I could maybe see making a prediction like this based on a statistical analysis of (say) seek errors. But spin up/down events are sporadic and infrequent enough that I don't think you've got a big enough data set to draw any useful conclusions.
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Re: Hard Drive T.E.C. Date

Postposted on Fri Jan 17, 2014 12:05 pm

just brew it! wrote:
TwistedKestrel wrote:
just brew it! wrote:I don't see how they can predict a failure date based on spin up times. That makes no sense.

It's not the failure date that's predictive, it's just the possibility of failure. The date is just when the threshold for that parameter was exceeded (though the "worst" value shown is nowhere near the threshold?)

The reported date is 3 months in the future.

I could maybe see making a prediction like this based on a statistical analysis of (say) seek errors. But spin up/down events are sporadic and infrequent enough that I don't think you've got a big enough data set to draw any useful conclusions.


"Active SMART" could be reading the date wrong, or cutting off the month (e.g. expecting to display YYYY/MM when it's actually showing YYYY/DD)... not everyone pulls SMART data correctly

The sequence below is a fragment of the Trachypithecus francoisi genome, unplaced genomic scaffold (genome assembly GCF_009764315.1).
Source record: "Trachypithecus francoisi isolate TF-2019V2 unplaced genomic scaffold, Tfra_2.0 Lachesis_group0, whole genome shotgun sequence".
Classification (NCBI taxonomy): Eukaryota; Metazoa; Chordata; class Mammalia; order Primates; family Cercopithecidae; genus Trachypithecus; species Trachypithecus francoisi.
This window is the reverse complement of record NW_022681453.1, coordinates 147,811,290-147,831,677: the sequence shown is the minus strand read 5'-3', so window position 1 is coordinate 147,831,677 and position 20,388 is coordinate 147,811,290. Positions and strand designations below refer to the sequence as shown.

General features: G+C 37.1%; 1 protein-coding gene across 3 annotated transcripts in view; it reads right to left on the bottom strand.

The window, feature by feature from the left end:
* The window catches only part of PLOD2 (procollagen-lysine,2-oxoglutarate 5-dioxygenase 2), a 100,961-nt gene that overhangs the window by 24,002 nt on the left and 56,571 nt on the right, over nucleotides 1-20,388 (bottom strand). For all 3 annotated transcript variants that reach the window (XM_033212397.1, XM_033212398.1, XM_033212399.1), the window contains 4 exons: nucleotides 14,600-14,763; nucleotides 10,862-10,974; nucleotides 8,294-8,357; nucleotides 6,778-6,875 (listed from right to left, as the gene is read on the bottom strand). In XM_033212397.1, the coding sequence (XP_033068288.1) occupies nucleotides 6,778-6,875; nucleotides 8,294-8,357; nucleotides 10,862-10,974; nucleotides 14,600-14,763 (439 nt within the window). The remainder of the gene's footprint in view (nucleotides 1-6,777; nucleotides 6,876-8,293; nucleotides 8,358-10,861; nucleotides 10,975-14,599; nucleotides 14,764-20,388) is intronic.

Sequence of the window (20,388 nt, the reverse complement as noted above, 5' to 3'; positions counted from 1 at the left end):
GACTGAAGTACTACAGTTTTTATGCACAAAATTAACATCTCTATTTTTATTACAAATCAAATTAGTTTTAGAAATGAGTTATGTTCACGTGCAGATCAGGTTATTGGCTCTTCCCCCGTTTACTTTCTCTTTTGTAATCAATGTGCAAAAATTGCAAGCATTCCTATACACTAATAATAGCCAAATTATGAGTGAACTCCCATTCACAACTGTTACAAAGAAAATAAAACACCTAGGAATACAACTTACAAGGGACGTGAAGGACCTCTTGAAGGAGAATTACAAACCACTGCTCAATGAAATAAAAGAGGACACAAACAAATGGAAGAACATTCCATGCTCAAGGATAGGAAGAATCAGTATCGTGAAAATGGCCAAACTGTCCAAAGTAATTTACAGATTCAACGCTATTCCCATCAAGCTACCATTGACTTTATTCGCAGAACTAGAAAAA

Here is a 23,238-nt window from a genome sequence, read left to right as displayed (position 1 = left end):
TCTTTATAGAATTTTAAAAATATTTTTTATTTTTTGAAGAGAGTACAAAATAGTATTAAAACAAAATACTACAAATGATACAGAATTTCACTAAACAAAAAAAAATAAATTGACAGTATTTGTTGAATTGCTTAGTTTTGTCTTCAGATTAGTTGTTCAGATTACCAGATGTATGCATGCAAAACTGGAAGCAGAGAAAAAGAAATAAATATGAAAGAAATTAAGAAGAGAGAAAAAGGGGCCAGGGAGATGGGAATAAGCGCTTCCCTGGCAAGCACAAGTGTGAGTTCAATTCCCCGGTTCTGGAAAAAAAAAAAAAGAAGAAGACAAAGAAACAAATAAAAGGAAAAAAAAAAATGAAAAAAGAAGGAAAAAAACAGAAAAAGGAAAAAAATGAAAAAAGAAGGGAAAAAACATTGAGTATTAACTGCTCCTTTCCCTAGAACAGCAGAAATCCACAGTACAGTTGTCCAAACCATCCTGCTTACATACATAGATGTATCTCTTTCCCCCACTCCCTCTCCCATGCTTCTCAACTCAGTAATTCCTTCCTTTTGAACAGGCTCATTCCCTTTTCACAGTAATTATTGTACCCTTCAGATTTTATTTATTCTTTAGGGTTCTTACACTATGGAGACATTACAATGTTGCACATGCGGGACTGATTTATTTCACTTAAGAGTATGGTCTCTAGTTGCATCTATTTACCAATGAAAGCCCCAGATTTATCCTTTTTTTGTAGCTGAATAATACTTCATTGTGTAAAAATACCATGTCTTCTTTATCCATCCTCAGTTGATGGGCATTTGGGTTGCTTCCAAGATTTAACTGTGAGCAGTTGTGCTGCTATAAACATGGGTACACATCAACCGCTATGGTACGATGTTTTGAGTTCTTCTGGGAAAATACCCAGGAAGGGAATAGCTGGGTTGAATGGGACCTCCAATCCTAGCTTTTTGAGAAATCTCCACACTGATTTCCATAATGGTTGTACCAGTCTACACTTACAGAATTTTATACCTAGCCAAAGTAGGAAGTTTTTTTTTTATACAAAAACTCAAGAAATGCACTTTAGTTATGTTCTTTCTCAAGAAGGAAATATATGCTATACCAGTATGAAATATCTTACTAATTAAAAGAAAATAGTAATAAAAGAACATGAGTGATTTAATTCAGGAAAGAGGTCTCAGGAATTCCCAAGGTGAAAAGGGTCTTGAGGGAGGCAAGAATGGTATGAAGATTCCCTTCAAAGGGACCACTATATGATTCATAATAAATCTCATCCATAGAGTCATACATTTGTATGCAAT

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Re: Hard Drive T.E.C. Date

Postposted on Fri Jan 17, 2014 1:06 pm

TwistedKestrel wrote:"Active SMART" could be reading the date wrong, or cutting off the month (e.g. expecting to display YYYY/MM when it's actually showing YYYY/DD)... not everyone pulls SMART data correctly

Well, if that's the case, the drive may be starting to fail. I guess the best we can say at this point is, "something might not be right".
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Re: Hard Drive T.E.C. Date

Postposted on Fri Jan 17, 2014 1:11 pm

just brew it! wrote:I could maybe see making a prediction like this based on a statistical analysis of (say) seek errors. But spin up/down events are sporadic and infrequent enough that I don't think you've got a big enough data set to draw any useful conclusions.

That's exactly how enterprise drives work (based on a wide range of data).